OHSAA’s decision to shorten season expected to lead to approval for contact sports to play

Credit: DaytonDailyNews

Overtime highlights: Springfield beats Wayne

Credit: DaytonDailyNews

Lakota West AD says announcement from DeWine could come Tuesday

The Ohio High School Athletic Association’s decision to shorten the 2020 football season to six regular-season games is expected to result in Ohio Gov. Mike DeWine and the Ohio Department of Health allowing contact sports to compete this fall.

Lakota West Athletic Director Scott Kaufman said the hope is that decision comes by Tuesday.

“The governor’s office supported this change,” Kaufman said Friday, " and I don’t know why they would support this change if they weren’t ever going to open the doors.”

Kaufman mentioned Lt. Gov. Jon Husted’s support of the “I Want a Season” campaign. Husted said Ohio wants student-athletes to play and was working to finalize those plans.

“Every indication is they want the kids to play,” Kaufman said, “but they certainly have other issues, and the board of health people have their opinions.”

Ohio allowed practices and instrasquad scrimmages to resume for full-contact sports June 22. It suspended school vs. school scrimmages July 29, three days before the start of practices for all fall sports. One week into those practices, football, soccer and field hockey players wait to see if they will be allowed to compete against other schools.

“I’m very optimistic about having a season,” said Eric Spahr, commissioner of the Greater Western Ohio Conference. “I think, all along from the GWOC’s perspective, we’ve been anticipating a season. It’s just getting the parameters and guidelines to make that happen. I think we’re all just anxiously awaiting what the final plan will look like. Absolutely, I’m anticipating us having a season. Is it going to be the typical high school football season? No. But our student-athletes are going to get the opportunity to compete, and we’re excited about that.”

The OHSAA’s plan for a six-game regular season surprised many local coaches.

“Nobody saw this coming,” said Shawnee coach Rick Meeks.

Alter’s Ed Domsitz was still digesting the plan when he was asked for his initial reaction. The challenge for Alter and many schools will be reconfiguring the schedule in a relatively short time. Alter is scheduled to open the season at Lebanon on Aug. 28.

“We’ve got five other teams in (the Greater Catholic League Co-Ed division),” Domsitz said. “Do we kick those five teams up to the beginning and then play that sixth game?”

Then the question becomes, “Who would they play in that sixth game?”

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“I think it’s going to be a pretty big headache for athletic directors to try to match up games and then try to find venues for these games,” Domsitz said. “That’s going to be difficult. I think if you come from a large league, that might be a little easier.”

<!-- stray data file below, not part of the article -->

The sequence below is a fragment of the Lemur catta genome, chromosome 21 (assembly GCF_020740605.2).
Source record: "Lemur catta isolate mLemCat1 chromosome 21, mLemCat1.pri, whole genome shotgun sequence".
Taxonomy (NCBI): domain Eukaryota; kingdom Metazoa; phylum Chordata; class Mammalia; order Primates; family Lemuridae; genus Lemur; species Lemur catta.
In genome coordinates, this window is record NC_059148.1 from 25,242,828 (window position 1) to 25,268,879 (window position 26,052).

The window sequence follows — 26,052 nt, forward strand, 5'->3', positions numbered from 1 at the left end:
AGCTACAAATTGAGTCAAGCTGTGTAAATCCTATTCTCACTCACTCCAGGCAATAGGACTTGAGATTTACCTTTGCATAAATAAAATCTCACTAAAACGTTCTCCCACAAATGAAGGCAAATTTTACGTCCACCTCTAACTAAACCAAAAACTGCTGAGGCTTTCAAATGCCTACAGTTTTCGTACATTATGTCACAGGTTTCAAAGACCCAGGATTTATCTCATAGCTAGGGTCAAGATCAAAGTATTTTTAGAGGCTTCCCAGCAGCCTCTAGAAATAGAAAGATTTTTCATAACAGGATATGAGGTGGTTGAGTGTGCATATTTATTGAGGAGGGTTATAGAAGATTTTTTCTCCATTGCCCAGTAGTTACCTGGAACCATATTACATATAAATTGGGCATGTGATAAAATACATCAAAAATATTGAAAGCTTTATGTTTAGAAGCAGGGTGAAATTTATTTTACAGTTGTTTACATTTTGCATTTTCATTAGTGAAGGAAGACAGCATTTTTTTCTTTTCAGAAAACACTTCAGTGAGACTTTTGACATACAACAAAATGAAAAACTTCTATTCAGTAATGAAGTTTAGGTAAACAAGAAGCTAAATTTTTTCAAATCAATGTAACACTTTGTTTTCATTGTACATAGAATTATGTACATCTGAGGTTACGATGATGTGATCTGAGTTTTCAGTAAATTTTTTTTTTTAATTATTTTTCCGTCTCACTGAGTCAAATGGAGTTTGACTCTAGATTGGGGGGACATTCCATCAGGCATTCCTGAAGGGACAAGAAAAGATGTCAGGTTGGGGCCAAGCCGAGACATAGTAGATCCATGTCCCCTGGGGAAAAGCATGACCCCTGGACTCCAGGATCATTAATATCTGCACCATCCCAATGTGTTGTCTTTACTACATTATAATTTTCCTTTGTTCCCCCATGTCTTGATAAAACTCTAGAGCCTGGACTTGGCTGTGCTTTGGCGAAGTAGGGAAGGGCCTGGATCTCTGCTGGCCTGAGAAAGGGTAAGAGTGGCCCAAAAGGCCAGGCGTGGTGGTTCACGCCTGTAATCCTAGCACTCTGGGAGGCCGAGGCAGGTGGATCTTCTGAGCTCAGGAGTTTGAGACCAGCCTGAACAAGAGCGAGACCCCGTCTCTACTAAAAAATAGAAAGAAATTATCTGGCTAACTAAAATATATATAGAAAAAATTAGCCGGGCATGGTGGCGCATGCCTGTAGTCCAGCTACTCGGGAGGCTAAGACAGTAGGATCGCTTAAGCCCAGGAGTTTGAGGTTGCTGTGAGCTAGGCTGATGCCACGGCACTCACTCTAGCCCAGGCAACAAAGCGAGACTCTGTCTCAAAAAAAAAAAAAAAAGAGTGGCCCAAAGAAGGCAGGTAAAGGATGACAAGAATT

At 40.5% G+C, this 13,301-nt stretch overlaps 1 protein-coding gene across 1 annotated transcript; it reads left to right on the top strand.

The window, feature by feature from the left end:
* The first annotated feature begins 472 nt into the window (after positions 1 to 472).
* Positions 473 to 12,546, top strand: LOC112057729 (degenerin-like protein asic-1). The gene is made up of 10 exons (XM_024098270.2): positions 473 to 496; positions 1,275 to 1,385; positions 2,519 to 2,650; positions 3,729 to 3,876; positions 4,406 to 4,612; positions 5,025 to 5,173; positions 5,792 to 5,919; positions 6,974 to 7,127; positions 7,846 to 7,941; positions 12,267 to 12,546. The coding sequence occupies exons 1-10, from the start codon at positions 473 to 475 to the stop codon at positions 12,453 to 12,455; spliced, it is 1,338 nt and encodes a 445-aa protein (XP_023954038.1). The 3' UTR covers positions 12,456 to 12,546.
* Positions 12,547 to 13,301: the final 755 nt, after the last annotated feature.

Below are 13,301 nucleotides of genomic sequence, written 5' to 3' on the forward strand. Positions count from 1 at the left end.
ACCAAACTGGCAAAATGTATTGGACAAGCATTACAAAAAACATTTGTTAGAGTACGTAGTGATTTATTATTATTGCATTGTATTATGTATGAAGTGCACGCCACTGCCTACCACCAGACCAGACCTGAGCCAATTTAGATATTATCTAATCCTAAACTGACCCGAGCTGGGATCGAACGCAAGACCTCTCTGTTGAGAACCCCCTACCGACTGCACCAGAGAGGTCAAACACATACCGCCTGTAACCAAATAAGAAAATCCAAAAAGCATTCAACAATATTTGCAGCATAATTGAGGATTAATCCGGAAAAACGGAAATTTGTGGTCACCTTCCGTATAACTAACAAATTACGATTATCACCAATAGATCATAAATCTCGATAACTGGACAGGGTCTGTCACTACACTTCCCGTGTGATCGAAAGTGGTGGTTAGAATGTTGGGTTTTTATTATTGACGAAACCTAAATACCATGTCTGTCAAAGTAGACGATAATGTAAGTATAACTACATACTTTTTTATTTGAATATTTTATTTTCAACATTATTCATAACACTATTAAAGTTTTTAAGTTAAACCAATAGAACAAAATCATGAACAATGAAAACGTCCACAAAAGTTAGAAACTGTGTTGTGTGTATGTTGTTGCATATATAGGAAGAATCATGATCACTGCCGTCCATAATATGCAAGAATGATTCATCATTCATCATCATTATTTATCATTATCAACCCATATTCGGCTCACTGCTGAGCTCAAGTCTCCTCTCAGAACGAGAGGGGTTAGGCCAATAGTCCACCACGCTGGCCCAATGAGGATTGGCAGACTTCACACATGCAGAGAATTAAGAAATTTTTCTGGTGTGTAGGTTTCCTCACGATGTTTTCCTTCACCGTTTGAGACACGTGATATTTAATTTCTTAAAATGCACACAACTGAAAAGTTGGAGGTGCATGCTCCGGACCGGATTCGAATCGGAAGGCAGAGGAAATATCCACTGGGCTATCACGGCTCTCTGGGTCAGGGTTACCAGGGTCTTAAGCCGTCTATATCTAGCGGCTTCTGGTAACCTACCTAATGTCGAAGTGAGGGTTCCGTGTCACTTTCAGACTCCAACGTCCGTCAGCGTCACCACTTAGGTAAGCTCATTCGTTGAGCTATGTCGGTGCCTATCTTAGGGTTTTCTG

Domsitz agrees Friday’s news moves Ohio closer to getting a season, even if it’s much different than normal.

“I would be a little surprised if (DeWine) says there is going to be no contact sports,” Domsitz said. “We’re so far into it. I see what they’re trying to do. They’re trying to wrap things up before Thanksgiving. I’m not sure where that leaves winter sports. We knew there could be something like this. Maybe it will all work out.”

Meeks’ team plays in the Central Buckeye Conference, which held a vote earlier this month about whether to continue with its non-conference schedules. The vote was 6-6, and they decided to play their original 10-game schedules.

The six-game season means CBC teams, which play in six-team divisions, are in the same situation as GCL teams. They can play their five conference games but need one more game.

“Everyone’s going to have to figure out what six games to play,” Meeks said. “I would assume most would try to play their league games to establish a league champion.”

The OHSAA did help leagues by announcing “all regular-season football contracts are now voidable by either school, especially in the event that conferences redo their league schedules to fit into the first six weeks.”

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If there is a season, it will begin the week of Aug. 24. The first Friday night of the season would be Aug. 28. The regular season will end Sept. 28. The playoffs will begin Oct. 9, and state championships would be played no later than Nov. 21. The length of the playoffs will be determined by how many teams are playing in each division.

All schools that decide to play — and there are many throughout Ohio that have decided not to or have delayed the start of practice — will make the playoffs.

Kaufman said the governor’s office came to OHSAA’s Board of Directors, which he is part of, early in the week with the suggestion to finish the season before Thanksgiving. That’s why the decision to shorten the season was made.

“We’ve been battling certain issues with some schools wanting to start right away, while some schools are in a delay and some schools are currently suspended,” Kaufman said. “Coming up with this option, you work backward from a state championship game. By going to the six-game schedule, everybody makes the playoffs. Anybody that delays the start of the season can start anytime they want and come Week 7, they’re going to play in the playoffs."

Despite the shortened season, every team will get a chance to play the normal 10 games if they choose.

“If you win the playoff game, you move on,” Kaufman said. “If you lose, you can play up to three more regular-season games and get all 10 of your games in. By doing this, A, we are able to follow the governor’s recommendation of getting the season in before Thanksgiving. B, anybody on a delay can start late. C, everyone has ability to get all 10 games in if they want. The way I see it, that’s the trifecta of making the most of a horrible pandemic.”